Importance Management of acute respiratory distress syndrome (ARDS) remains largely supportive. Whether early intervention can prevent development of ARDS remains unclear. OBJECTIVE To evaluate the efficacy and safety of early aspirin administration for the prevention of ARDS. DESIGN, SETTING, AND PARTICIPANTS A multicenter, double-blind, placebo-controlled, randomized clinical trial conducted at 16 US academic hospitals. Between January 2, 2012, and November 17, 2014, 7673 patients at risk for ARDS (Lung Injury Prediction Score4) in the emergency department were screened and 400 were randomized. Ten patients were excluded, leaving 390 in the final modified intention-to-treat analysis cohort. INTERVENTIONS Administration of aspirin, 325-mg loading dose followed by 81mg/d (n = 195) or placebo (n = 195) within 24 hours of emergency department presentation and continued to hospital day 7, discharge, or death. MAIN OUTCOMES AND MEASURES The primary outcomewas the development of ARDS by study day 7. Secondary measures included ventilator-free days, hospital and intensive care unit length of stay, 28-day and 1-year survival, and change in serum biomarkers associated with ARDS. A final α level of.0737 (α =.10 overall) was required for statistical significance of the primary outcome. RESULTS Among 390 analyzed patients (median age, 57 years; 187 [48%] women), median (IQR) hospital length of stay was 6 (3-10) days. Administration of aspirin, compared with placebo, did not significantly reduce the incidence of ARDS at 7 days (OR, 1.24; 92.6%CI, 0.67-2.31). No significant differences were seen in secondary outcomes or adverse events.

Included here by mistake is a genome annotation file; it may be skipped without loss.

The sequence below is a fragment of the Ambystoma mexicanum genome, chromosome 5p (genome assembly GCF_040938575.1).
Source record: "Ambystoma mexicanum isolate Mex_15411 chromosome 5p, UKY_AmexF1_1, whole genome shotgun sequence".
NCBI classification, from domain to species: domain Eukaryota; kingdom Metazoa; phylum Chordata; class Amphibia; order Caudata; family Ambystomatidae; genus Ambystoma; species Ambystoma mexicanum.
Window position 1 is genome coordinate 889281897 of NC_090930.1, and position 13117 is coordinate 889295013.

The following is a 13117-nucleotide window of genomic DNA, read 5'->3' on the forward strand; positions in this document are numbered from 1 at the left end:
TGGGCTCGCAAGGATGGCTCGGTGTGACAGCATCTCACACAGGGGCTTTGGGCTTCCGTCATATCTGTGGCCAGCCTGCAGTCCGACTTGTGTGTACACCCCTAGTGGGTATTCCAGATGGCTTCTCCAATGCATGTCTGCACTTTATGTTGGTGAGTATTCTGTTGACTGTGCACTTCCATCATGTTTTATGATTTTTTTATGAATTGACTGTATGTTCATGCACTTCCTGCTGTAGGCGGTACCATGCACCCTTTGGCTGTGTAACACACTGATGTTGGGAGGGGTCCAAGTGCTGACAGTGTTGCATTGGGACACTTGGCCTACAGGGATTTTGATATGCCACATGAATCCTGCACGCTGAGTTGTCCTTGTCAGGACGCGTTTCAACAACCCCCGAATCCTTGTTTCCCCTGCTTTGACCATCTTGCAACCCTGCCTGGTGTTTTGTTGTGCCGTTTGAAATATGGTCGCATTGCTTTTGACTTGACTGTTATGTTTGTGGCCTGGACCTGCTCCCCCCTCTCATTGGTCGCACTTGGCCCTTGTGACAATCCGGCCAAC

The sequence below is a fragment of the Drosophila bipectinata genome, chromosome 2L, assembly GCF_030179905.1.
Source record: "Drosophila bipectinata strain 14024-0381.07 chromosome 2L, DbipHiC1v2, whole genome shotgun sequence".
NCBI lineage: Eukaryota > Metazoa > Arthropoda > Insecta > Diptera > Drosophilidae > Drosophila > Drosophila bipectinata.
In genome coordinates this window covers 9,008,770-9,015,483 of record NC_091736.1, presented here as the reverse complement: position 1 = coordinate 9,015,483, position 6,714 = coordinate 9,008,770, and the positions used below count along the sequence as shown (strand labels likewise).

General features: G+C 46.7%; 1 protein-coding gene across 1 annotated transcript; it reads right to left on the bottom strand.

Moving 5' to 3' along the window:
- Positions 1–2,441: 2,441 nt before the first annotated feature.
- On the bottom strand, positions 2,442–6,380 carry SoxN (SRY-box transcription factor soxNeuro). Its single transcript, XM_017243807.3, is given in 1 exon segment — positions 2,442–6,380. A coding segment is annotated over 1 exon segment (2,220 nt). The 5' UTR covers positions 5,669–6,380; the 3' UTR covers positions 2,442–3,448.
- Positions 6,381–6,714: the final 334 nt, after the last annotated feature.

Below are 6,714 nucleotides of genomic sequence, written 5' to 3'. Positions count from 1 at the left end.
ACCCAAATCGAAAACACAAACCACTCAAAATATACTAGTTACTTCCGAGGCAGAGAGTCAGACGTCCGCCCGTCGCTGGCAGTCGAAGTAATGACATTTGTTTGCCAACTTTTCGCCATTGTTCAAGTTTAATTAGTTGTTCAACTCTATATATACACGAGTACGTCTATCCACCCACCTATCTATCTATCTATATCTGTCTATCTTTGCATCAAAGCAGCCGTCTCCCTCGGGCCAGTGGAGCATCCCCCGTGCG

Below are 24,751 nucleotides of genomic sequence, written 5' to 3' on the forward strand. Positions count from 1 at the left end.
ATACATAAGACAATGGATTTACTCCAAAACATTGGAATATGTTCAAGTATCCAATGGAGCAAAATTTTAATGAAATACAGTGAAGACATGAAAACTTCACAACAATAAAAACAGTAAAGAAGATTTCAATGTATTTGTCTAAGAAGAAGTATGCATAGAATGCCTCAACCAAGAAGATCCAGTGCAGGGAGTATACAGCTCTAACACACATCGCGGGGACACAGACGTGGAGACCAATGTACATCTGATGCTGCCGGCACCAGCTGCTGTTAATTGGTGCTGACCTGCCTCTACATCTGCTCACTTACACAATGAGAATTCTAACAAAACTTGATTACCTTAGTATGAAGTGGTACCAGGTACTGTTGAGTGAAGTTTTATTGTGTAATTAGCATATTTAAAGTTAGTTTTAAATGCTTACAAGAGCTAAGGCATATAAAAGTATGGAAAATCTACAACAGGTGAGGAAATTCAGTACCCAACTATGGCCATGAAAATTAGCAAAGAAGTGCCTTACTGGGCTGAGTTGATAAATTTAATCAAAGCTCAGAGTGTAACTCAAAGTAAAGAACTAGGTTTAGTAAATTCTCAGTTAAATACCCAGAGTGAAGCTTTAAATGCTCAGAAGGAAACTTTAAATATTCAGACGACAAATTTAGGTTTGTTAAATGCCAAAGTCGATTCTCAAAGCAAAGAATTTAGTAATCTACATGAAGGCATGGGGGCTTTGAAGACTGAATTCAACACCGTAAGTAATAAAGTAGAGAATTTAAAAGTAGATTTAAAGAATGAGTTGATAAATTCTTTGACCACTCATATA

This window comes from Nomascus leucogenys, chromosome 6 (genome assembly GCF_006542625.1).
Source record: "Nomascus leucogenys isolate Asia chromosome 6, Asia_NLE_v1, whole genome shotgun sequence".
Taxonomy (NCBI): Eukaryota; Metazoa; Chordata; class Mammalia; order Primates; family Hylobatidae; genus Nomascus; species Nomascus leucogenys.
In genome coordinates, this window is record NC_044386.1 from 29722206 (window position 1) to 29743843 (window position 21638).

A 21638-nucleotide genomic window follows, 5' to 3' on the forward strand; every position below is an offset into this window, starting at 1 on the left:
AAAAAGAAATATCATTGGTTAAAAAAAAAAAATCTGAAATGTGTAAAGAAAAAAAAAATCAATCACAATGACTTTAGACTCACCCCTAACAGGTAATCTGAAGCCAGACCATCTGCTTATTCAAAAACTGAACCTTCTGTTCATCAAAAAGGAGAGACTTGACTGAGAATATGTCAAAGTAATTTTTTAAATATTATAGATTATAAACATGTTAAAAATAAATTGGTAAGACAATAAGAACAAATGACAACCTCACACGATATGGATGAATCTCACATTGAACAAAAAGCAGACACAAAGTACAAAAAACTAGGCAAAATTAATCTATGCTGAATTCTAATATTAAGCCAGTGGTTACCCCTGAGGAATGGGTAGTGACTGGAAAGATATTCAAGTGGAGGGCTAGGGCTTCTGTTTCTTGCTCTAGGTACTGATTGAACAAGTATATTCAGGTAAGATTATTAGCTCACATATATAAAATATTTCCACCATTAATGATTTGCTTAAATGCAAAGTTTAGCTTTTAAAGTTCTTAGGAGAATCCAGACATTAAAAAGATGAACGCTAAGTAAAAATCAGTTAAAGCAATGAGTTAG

|Original language||English (US)|
|Number of pages||9|
|Journal||JAMA - Journal of the American Medical Association|
|State||Published - Jun 14 2016|
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